Jamaican Prelate: Priests Are Safe

Notes Concern About Future of Conflict With Drug Lord

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ROME, MAY 27, 2010 (Zenit.org).- The archbishop of Kingston believes there is little danger to priests who are in the region of a violent showdown between supporters of a drug lord and government forces.

Archbishop Donald Reece said this today in an interview with Vatican Radio. He referred to the conflict that has arisen over Prime Minister Bruce Golding’s decision to accede to a U.S. request to extradite Christopher “Dudus” Coke, said to be one of the world’s most dangerous drug traffickers.

Since the May 17 decision, Coke’s followers have taken up arms in his support, first setting up barricades around their stronghold region, Trivoli Gardens, and then attacking police stations. The prime minister’s response was to send 2,000 police and soldiers to the area, of which they have now mostly gained control. Some 50 people were killed in the process and 260 arrested. Coke, however, has yet to be found.

«There is a lot of tension in the area that is under attack, but the rest of Jamaica is relatively calm,» Archbishop Reece assured. «However the concern is that things could get out of hand and extend to other areas. I have communicated to all of our priests, religious and deacons to try and maintain calm, to pray the traditional St. Michael the Archangel prayer.»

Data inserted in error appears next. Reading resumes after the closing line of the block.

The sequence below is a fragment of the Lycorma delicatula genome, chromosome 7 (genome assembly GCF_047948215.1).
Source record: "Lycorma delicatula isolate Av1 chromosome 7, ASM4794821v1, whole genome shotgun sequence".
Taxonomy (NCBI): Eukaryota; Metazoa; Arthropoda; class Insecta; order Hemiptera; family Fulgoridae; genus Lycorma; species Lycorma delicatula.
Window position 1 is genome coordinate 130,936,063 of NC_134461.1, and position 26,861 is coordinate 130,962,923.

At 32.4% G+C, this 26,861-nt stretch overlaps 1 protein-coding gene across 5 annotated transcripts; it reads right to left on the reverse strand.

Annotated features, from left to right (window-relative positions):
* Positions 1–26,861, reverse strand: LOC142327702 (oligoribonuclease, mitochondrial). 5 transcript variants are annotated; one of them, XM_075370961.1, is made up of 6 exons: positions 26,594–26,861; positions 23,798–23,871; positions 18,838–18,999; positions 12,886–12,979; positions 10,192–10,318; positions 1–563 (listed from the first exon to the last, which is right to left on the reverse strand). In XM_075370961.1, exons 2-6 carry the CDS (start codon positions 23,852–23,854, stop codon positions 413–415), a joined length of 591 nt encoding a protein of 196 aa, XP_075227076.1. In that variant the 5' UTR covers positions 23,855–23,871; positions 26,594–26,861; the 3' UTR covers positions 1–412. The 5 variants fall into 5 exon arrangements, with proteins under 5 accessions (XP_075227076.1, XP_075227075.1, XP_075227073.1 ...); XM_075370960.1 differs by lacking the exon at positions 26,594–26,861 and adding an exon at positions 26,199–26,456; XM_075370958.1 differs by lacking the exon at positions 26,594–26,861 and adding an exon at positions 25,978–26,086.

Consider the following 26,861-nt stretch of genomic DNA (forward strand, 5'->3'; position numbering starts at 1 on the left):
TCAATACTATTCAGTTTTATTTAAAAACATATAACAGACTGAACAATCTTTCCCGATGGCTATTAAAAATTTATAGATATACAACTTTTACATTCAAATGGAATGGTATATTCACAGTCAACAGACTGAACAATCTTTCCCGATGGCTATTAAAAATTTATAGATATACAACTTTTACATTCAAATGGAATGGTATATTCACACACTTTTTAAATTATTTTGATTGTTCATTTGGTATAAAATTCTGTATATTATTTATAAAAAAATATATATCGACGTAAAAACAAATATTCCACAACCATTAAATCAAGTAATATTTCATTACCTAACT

The prime minister, in fact, has been denounced for abnormalities in the process of agreeing to the U.S. request. The Jamaica Council of Churches — which includes the Catholic Church — has called for his resignation.


As far as Trivoli Gardens, the war zone, Archbishop Reece explained that the Catholic Church is the only historical church in residence in the area.

«As a result our men are respected there,» he said. «We have programs for the ordinary people who live there. The priests who live there are the safest because the gunmen will not bother them, because they identify them as people from their area who give service to them at all times.»

But the archbishop was also concerned that the conflict is far from over.

He said: «This morning I heard that the young men — because these are young men in their 20s who have been given guns and money — some have even been recruited at 100,000 Jamaican dollars a day, that is a tidy sum, for them to fight to the end.

«That means that they will not capitulate to the security forces, so it could drag on to the bitter end for another week or so. Also the security forces are concerned about other garrisons in other areas where there are arsenals and strongmen and they are going to go into these other areas after this, so they can rid Jamaica of these garrisons that tend to be a law unto themselves.»

Jamaica has a population of some 2.8 million; less than 3% of them are Catholic and about 62% are Protestant.

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